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Old Feb 3, '11, 6:10 am
freethinker83's Avatar
freethinker83 freethinker83 is offline
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Default Kepler Space Telescope Spots Five Earth-Sized Planets In Our Galaxy

"(CNN) -- Are we alone in the universe? Findings by NASA's Kepler space telescope are making that seem less likely.

NASA scientists have announced Kepler has spotted five planets about the size of Earth, orbiting stars in our galaxy.

These planets are orbiting in what is known as the habitable zone, which puts them at a distance from their suns where liquid water could exist. Liquid water is a key ingredient for life to form."



http://www.cnn.com/2011/US/02/02/nas...ex.html?hpt=T2

Pretty cool, although I expect if any other planets in this galaxy do harbor life we are unlikely to ever make contact due to the great distances.
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Old Feb 3, '11, 7:50 am
Barbkw Barbkw is offline
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Default Re: Kepler Space Telescope Spots Five Earth-Sized Planets In Our Galaxy

I saw an artist's painting of the planet, drawn to resemble Mars.

I wonder if the planet is locked into its moon's obit (the planet doesn't rotate on its axis).
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Old Feb 3, '11, 7:53 am
kmuestwin kmuestwin is offline
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Default Re: Kepler Space Telescope Spots Five Earth-Sized Planets In Our Galaxy

Neat! I have always believed that there are more inhabited planets than Earth.
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Old Feb 3, '11, 7:57 am
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freethinker83 freethinker83 is offline
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Default Re: Kepler Space Telescope Spots Five Earth-Sized Planets In Our Galaxy

Quote:
Originally Posted by kmuestwin View Post
Neat! I have always believed that there are more inhabited planets than Earth.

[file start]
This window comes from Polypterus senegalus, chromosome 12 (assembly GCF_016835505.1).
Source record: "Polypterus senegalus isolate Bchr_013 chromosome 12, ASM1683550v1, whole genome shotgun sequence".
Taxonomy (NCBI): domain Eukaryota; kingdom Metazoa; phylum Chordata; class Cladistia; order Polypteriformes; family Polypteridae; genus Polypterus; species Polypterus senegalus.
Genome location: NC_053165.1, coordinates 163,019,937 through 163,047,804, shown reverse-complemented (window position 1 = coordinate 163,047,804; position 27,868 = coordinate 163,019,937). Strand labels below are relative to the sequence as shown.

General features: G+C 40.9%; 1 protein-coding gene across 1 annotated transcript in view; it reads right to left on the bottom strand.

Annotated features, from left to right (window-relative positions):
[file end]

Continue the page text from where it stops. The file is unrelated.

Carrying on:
I don't think anyone implied that they were inhabited, only that liquid water could exist on them. It is pretty neat though. Unless there are great advances in technology in the next 50-60 years I don't think we'll know in my lifetime!
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Old Feb 3, '11, 7:58 am
TheTrueCentrist TheTrueCentrist is offline
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Default Re: Kepler Space Telescope Spots Five Earth-Sized Planets In Our Galaxy

Quote:
Originally Posted by freethinker83 View Post
"(CNN) -- Are we alone in the universe? Findings by NASA's Kepler space telescope are making that seem less likely.

NASA scientists have announced Kepler has spotted five planets about the size of Earth, orbiting stars in our galaxy.

These planets are orbiting in what is known as the habitable zone, which puts them at a distance from their suns where liquid water could exist. Liquid water is a key ingredient for life to form."



http://www.cnn.com/2011/US/02/02/nas...ex.html?hpt=T2

Pretty cool, although I expect if any other planets in this galaxy do harbor life we are unlikely to ever make contact due to the great distances.
It is interesting to think about the potential for contact with alien life. I read a very interesting article by a grad student in some flavor of astronomy. He was comparing various timescales. According to him, the time it would take a civilization to colonize/contact our galaxy is small compared to other relevant astronomical timescales. For example, if a civilization could make a ship to achieve 1% of light speed, they could colonize our galaxy in a few million years. Compared to the billions years it took for humans to emerge on earth, that is a tiny amount of time. Moreover, we've only been really developing science for the past 1,000 years or so and we already have a satellite outside our solar system. Even if civilization collapsed and we had another dark age, what is a 1,000 year setback compared to the million year time scales of colonization?

The question he then asked is: why have we not encountered alien life yet? Earth has been here for a very long time, but we have no evidence of ever being visited by alien life. He proposed that there must be one or more "great filters" which prevent all life from embarking on a quest to colonize the universe. He proposed that it might be the origin of life itself, that the specific chemistry required for life might be so astronomically improbable that there are no other planets with life on them in our galaxy. Another candidate was the evolution of multi-cellular life. However, he postulated that it is also possible that the "great filter" lies in our future, rather than the past. In other words, we may still have to face some inevitable calamity or challenge that has prevented all other life from ever traveling to other planets. We may invent some super weapon, or make some other discovery that subsequently destroys our entire civilization.

He concluded that looking for life on mars and other planets is exciting and worthwhile, but we shouldn't be too happy if we find it, because if we find life, it weakens the proposition that the great filter is in our past.
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